Overturn Citizens United, But My Government Shouldn’t Silence Me
Three California Assembly members are attempting to amend the Constitution to nullify the Supreme Court's decision on the controversial Citizens United case by using a state-led procedure outlined in Article 5 of the Constitution. One rule they hope to establish is that spending money is not a form of speech. Although I too disagree with the Supreme Court’s decision, I also believe an over-reaction that threatens our individual liberties is both unnecessary and foolish.
Before I can convince anyone that personal liberties are at stake, I must fist argue that spending money is indeed a form of speech and is worthy of protection. California Assembly members, Huffington Post bloggers, and Occupy Wall Street protesters have all denied that spending money is a form of speech, but I am compelled to refute their claim because I speak by spending money.
Chipotle’s burritos are a heavenly midday escape from reality’s unforgiving work schedule. My gratitude to the employees and owners of Chipotle for this brief liberation is overflowing, and I express this gratitude every time I visit. I don’t shout my elations as I gleefully wait in line. I don’t write complements with paint and glitter on a poster and stand outside their windows waiving it excitedly. Instead, I communicate my love with a couple Lincolns in the cash register and a Washington in the tip jar every week. It may not be as noticeable as the alternative options, but when it comes time to divvy up the tip jar, I imagine the employees appreciate my kind of gratitude more than the loudest praise or kindest thank you note.
Tips are an easy way to illustrate how spending money is a form of speech. The money I leave is both a thank you and, depending on how much is left, either a compliment to the service or a critique. Spending money in the usual ways is speech as well. When I buy my bagels at the local bakery instead of the Panera, I am making many statements. I like community businesses. I think homemade tastes better. I like the atmosphere of the bakery more. I am also speaking directly to the bakery. Spoken and written words can express gratitude, satisfaction, and loyalty, but so can walking in every week and buying a half dozen bagels.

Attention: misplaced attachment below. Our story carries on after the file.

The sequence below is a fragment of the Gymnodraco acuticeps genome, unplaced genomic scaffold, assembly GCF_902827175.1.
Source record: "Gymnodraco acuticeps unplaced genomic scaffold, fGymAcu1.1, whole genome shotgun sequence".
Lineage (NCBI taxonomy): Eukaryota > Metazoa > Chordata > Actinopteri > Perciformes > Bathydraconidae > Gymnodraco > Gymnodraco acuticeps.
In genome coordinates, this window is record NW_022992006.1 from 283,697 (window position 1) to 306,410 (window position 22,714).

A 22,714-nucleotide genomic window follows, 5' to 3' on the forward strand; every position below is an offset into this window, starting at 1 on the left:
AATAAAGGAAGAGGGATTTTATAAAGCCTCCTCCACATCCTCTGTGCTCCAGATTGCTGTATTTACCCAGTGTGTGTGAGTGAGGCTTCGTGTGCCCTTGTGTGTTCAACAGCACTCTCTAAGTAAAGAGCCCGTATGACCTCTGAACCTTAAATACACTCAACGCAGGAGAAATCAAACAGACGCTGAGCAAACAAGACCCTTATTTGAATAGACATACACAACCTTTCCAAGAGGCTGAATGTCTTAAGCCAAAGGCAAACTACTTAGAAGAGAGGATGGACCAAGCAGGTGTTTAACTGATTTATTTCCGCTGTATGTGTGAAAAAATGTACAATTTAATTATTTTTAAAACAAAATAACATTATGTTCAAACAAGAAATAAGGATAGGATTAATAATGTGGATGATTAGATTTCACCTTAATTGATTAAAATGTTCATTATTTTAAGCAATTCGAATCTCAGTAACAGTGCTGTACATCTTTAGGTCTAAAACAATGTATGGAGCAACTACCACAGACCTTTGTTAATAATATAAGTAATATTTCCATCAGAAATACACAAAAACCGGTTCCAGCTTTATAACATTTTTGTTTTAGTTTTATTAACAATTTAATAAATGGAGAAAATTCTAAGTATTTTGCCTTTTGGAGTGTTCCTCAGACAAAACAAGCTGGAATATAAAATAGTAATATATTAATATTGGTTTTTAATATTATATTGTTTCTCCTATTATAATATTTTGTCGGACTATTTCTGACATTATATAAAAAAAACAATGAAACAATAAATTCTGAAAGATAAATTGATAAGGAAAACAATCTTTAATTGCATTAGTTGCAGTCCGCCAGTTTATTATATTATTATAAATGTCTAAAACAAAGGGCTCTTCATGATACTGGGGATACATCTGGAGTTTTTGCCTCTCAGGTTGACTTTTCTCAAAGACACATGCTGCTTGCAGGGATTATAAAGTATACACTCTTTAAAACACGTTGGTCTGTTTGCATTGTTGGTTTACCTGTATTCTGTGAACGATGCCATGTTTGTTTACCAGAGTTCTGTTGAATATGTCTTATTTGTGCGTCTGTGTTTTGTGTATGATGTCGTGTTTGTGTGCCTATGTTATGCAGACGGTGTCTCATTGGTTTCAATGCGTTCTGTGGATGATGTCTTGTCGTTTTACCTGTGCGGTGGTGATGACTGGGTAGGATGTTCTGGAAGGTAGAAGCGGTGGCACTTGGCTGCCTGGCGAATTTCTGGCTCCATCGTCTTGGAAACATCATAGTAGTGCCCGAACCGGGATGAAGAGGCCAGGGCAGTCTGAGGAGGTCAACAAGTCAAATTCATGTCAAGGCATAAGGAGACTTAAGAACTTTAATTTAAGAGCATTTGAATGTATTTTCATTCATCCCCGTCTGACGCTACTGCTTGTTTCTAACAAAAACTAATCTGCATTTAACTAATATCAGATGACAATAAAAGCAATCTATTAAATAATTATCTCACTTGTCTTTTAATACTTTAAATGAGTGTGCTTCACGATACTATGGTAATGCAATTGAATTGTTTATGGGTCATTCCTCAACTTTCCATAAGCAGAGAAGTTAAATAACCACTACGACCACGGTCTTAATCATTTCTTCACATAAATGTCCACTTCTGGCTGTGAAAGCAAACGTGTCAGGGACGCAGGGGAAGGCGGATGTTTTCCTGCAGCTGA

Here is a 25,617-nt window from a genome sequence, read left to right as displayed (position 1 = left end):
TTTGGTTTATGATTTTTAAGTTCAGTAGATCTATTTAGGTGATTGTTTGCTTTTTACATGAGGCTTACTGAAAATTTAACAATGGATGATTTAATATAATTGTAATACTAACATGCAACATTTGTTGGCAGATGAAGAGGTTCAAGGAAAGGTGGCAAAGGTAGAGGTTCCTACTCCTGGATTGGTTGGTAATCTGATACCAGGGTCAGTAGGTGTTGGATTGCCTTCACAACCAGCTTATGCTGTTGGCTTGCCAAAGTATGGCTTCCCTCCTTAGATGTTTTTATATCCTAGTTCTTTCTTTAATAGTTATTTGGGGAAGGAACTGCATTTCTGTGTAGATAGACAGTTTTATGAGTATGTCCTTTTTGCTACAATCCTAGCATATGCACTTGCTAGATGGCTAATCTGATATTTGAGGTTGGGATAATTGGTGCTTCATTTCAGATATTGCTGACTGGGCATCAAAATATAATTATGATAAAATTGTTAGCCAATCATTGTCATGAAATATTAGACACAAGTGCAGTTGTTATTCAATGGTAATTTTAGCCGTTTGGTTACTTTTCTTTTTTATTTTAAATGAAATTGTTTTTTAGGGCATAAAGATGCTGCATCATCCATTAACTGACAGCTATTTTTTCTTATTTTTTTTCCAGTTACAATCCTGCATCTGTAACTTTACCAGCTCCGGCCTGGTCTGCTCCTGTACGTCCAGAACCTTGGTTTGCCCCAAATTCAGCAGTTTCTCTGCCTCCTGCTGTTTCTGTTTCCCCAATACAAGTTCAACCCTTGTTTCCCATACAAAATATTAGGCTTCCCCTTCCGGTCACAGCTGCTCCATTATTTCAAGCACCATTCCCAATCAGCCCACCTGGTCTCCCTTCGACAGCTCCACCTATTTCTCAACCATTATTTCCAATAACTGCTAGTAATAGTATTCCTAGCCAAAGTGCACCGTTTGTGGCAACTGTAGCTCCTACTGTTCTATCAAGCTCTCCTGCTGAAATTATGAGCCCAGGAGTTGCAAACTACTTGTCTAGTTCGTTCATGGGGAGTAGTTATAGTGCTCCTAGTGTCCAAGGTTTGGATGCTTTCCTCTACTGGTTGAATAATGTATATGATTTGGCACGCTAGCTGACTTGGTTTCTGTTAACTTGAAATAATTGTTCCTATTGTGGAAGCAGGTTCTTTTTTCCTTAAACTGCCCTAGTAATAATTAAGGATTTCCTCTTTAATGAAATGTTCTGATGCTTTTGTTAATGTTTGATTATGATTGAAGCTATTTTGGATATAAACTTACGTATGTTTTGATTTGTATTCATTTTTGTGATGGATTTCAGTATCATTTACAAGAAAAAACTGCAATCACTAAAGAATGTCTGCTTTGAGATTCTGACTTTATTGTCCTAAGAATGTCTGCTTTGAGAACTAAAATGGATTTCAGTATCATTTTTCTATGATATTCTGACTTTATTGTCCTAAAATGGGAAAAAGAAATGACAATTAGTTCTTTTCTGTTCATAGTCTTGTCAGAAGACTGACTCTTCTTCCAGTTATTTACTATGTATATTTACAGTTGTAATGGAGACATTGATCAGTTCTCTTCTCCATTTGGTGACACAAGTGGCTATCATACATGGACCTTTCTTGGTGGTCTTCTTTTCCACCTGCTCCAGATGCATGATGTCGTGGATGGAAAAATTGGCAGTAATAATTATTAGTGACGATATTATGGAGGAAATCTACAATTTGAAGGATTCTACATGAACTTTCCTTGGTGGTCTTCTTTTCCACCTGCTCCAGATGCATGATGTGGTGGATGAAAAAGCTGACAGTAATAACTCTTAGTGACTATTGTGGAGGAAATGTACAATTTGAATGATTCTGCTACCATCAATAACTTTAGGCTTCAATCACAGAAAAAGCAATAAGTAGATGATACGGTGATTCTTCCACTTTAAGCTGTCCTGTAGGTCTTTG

Political speech receives special protection in our legal system and for good reason. Silencing political speech is one of the most un-American concepts imaginable. Spending money is one of the most common forms of political speech and needs to be protected as such. For many, spending money is the only viable option for them to participate in political speech. I am a good example. I vote in Illinois, but I attend college in Atlanta, Georgia, and am currently interning in Washington, DC. I can’t knock on doors, hand out flyers, hold signs, or reach a phone bank in my voting district. However, I can make monetary donations to the campaigns of candidates that I support. This donation is my political speech, and it should be protected as such. To be clear, removing protection of my right to speech is as wrong as actual infringement.
The number one complaint I hear when I defend my right to speak via spending money is that people have unequal amounts of money, which results in people having unequal means of speech. Obviously this is true, but what is even more obvious is that no one has equal speech regardless of how much money they have. A literate person can write more letters to the editor than an illiterate. Someone who can speak can chant at rallies while a mute cannot. More people hear the views of a talk show host than a stay at home mom, resulting in the host having many more opportunities to convey his speech than the mother. Individual abilities, size of audience, and yes, private property all result in unequal speech, but it is unavoidable and a non issue.
The backlash against the Citizens United case is understandable and even necessary, but it can go too far. Although I understand and respect the passion of those who seek to undue what Citizens Untied has done, I am obligated to point out that two wrongs do not make a right.
I speak by spending money. Many others do as well. What gives you the right to silence us?
Photo Credit: Wikimedia Commons